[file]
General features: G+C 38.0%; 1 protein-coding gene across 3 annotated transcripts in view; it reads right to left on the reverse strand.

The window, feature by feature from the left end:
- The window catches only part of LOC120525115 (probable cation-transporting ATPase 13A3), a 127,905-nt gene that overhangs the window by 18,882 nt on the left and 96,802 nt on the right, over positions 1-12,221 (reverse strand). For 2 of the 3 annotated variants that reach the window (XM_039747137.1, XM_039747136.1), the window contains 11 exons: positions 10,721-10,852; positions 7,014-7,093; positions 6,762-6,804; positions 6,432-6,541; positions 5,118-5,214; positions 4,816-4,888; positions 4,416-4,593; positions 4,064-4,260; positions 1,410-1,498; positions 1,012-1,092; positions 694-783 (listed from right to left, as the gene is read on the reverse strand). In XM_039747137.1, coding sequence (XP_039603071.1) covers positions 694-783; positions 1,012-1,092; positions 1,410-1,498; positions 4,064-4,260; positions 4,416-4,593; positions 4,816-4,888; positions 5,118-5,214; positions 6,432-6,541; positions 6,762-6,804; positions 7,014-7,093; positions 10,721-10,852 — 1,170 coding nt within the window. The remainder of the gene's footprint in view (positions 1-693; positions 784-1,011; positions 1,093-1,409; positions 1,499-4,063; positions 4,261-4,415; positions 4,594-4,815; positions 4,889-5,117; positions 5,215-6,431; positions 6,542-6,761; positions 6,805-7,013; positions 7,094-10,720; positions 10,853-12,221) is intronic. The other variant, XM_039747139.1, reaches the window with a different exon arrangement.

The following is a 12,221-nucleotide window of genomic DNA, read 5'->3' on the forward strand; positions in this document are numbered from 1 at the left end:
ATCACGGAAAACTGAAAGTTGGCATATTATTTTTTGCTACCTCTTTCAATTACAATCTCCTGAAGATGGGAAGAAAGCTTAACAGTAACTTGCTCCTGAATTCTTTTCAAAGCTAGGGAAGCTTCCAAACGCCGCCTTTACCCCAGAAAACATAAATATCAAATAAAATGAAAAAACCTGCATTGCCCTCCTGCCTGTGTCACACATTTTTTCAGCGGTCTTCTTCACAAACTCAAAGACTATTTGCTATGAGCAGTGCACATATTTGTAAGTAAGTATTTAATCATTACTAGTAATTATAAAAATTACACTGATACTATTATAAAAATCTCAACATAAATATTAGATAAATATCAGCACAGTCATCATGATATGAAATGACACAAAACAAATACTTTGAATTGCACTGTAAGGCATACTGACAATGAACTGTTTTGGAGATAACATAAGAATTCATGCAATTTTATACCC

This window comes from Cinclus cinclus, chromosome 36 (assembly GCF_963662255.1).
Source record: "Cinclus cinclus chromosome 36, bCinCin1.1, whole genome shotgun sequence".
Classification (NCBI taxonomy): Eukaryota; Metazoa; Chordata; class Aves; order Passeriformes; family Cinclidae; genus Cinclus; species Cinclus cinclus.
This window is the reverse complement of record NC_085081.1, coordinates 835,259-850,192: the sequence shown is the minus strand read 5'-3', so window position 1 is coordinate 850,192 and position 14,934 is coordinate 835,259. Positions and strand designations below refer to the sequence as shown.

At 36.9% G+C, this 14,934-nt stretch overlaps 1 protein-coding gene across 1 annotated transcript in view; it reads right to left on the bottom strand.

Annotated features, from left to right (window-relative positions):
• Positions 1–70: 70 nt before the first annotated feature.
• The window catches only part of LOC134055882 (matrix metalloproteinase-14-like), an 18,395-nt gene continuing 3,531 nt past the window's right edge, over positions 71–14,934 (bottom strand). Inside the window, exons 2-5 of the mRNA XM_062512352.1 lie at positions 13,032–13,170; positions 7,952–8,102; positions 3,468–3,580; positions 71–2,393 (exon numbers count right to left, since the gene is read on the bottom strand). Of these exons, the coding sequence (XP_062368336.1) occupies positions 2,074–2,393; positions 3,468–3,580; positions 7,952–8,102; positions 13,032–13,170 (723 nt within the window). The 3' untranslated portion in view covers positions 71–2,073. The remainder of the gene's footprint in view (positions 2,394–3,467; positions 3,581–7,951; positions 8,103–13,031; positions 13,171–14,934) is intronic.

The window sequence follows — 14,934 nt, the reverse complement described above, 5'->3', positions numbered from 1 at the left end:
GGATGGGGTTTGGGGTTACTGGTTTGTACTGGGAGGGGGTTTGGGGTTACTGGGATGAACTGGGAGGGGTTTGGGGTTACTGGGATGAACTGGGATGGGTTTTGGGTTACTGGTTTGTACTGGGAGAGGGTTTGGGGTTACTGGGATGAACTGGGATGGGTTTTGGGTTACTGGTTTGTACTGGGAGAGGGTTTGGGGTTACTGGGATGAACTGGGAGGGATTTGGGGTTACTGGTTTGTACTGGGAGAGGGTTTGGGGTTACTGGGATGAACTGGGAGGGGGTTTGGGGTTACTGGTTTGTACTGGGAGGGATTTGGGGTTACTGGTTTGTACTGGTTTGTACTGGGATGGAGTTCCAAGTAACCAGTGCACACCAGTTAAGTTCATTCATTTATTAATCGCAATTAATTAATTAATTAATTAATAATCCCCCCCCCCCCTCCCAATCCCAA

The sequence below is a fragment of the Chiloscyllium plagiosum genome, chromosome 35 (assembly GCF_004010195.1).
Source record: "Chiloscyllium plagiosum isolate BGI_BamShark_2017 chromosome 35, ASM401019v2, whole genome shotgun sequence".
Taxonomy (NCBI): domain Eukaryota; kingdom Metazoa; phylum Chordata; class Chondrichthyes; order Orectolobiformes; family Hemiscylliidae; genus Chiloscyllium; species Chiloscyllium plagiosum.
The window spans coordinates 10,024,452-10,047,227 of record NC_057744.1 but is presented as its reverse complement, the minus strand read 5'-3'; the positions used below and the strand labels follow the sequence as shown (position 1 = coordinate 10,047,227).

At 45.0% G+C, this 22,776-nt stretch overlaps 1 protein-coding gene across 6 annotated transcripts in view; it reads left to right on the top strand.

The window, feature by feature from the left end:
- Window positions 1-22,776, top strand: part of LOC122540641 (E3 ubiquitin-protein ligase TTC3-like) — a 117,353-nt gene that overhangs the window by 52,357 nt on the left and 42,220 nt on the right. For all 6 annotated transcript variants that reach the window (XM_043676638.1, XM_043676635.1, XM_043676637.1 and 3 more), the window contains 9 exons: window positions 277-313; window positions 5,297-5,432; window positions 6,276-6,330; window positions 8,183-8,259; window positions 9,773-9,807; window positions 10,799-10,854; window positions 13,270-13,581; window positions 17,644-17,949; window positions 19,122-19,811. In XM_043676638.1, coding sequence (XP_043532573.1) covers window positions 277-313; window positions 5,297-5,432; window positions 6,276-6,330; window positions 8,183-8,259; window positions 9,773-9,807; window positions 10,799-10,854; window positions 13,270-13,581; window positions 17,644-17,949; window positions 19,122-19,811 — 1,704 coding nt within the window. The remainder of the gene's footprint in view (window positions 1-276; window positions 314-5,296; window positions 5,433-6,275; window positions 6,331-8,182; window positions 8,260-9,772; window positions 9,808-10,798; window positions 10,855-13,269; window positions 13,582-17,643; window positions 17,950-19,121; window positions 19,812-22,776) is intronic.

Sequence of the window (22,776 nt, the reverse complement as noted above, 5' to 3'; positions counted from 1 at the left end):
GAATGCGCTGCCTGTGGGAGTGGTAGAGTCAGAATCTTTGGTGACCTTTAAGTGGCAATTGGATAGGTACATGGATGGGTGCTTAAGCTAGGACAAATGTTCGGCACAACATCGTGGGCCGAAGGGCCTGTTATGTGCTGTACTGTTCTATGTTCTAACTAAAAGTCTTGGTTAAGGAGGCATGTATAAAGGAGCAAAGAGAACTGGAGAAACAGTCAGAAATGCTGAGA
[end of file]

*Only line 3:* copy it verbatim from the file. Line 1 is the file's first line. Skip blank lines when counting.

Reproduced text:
- The window catches only part of LOC120525115 (probable cation-transporting ATPase 13A3), a 127,905-nt gene that overhangs the window by 18,882 nt on the left and 96,802 nt on the right, over positions 1-12,221 (reverse strand). For 2 of the 3 annotated variants that reach the window (XM_039747137.1, XM_039747136.1), the window contains 11 exons: positions 10,721-10,852; positions 7,014-7,093; positions 6,762-6,804; positions 6,432-6,541; positions 5,118-5,214; positions 4,816-4,888; positions 4,416-4,593; positions 4,064-4,260; positions 1,410-1,498; positions 1,012-1,092; positions 694-783 (listed from right to left, as the gene is read on the reverse strand). In XM_039747137.1, coding sequence (XP_039603071.1) covers positions 694-783; positions 1,012-1,092; positions 1,410-1,498; positions 4,064-4,260; positions 4,416-4,593; positions 4,816-4,888; positions 5,118-5,214; positions 6,432-6,541; positions 6,762-6,804; positions 7,014-7,093; positions 10,721-10,852 — 1,170 coding nt within the window. The remainder of the gene's footprint in view (positions 1-693; positions 784-1,011; positions 1,093-1,409; positions 1,499-4,063; positions 4,261-4,415; positions 4,594-4,815; positions 4,889-5,117; positions 5,215-6,431; positions 6,542-6,761; positions 6,805-7,013; positions 7,094-10,720; positions 10,853-12,221) is intronic. The other variant, XM_039747139.1, reaches the window with a different exon arrangement.